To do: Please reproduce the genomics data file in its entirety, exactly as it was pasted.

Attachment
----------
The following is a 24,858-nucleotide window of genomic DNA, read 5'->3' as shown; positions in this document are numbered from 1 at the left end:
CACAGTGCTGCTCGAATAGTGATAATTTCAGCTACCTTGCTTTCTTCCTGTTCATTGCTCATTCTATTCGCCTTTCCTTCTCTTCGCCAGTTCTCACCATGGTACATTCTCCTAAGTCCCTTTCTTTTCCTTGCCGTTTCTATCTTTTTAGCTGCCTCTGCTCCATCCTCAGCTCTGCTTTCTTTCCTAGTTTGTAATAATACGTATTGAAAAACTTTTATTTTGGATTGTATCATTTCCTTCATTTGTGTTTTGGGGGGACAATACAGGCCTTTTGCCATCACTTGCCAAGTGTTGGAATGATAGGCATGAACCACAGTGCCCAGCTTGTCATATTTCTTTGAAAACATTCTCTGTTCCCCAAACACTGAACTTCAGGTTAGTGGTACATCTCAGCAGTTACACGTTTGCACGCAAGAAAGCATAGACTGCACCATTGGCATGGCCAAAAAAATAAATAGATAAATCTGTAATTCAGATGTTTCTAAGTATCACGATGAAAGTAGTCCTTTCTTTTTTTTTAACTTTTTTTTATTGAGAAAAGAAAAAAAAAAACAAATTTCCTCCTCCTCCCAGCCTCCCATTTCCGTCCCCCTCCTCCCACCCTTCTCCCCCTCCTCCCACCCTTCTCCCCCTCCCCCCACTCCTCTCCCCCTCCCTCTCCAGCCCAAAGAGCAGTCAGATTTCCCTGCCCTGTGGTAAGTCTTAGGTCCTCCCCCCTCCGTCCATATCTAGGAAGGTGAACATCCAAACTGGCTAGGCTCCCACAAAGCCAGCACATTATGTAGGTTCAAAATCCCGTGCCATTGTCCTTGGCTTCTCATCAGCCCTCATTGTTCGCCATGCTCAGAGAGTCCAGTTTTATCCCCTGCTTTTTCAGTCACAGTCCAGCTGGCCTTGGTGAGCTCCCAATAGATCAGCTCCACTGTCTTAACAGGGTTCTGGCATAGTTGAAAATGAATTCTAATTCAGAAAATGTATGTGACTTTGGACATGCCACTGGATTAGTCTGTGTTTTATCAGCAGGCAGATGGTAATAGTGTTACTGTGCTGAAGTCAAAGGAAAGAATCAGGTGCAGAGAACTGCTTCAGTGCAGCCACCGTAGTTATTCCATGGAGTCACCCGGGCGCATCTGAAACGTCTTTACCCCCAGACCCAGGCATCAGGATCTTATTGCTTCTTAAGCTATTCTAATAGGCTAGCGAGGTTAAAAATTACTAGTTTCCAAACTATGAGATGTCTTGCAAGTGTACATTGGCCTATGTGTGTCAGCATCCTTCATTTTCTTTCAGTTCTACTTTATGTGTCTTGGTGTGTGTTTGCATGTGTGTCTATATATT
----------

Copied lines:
The following is a 24,858-nucleotide window of genomic DNA, read 5'->3' as shown; positions in this document are numbered from 1 at the left end:
CACAGTGCTGCTCGAATAGTGATAATTTCAGCTACCTTGCTTTCTTCCTGTTCATTGCTCATTCTATTCGCCTTTCCTTCTCTTCGCCAGTTCTCACCATGGTACATTCTCCTAAGTCCCTTTCTTTTCCTTGCCGTTTCTATCTTTTTAGCTGCCTCTGCTCCATCCTCAGCTCTGCTTTCTTTCCTAGTTTGTAATAATACGTATTGAAAAACTTTTATTTTGGATTGTATCATTTCCTTCATTTGTGTTTTGGGGGGACAATACAGGCCTTTTGCCATCACTTGCCAAGTGTTGGAATGATAGGCATGAACCACAGTGCCCAGCTTGTCATATTTCTTTGAAAACATTCTCTGTTCCCCAAACACTGAACTTCAGGTTAGTGGTACATCTCAGCAGTTACACGTTTGCACGCAAGAAAGCATAGACTGCACCATTGGCATGGCCAAAAAAATAAATAGATAAATCTGTAATTCAGATGTTTCTAAGTATCACGATGAAAGTAGTCCTTTCTTTTTTTTTAACTTTTTTTTATTGAGAAAAGAAAAAAAAAAACAAATTTCCTCCTCCTCCCAGCCTCCCATTTCCGTCCCCCTCCTCCCACCCTTCTCCCCCTCCTCCCACCCTTCTCCCCCTCCCCCCACTCCTCTCCCCCTCCCTCTCCAGCCCAAAGAGCAGTCAGATTTCCCTGCCCTGTGGTAAGTCTTAGGTCCTCCCCCCTCCGTCCATATCTAGGAAGGTGAACATCCAAACTGGCTAGGCTCCCACAAAGCCAGCACATTATGTAGGTTCAAAATCCCGTGCCATTGTCCTTGGCTTCTCATCAGCCCTCATTGTTCGCCATGCTCAGAGAGTCCAGTTTTATCCCCTGCTTTTTCAGTCACAGTCCAGCTGGCCTTGGTGAGCTCCCAATAGATCAGCTCCACTGTCTTAACAGGGTTCTGGCATAGTTGAAAATGAATTCTAATTCAGAAAATGTATGTGACTTTGGACATGCCACTGGATTAGTCTGTGTTTTATCAGCAGGCAGATGGTAATAGTGTTACTGTGCTGAAGTCAAAGGAAAGAATCAGGTGCAGAGAACTGCTTCAGTGCAGCCACCGTAGTTATTCCATGGAGTCACCCGGGCGCATCTGAAACGTCTTTACCCCCAGACCCAGGCATCAGGATCTTATTGCTTCTTAAGCTATTCTAATAGGCTAGCGAGGTTAAAAATTACTAGTTTCCAAACTATGAGATGTCTTGCAAGTGTACATTGGCCTATGTGTGTCAGCATCCTTCATTTTCTTTCAGTTCTACTTTATGTGTCTTGGTGTGTGTTTGCATGTGTGTCTATATATT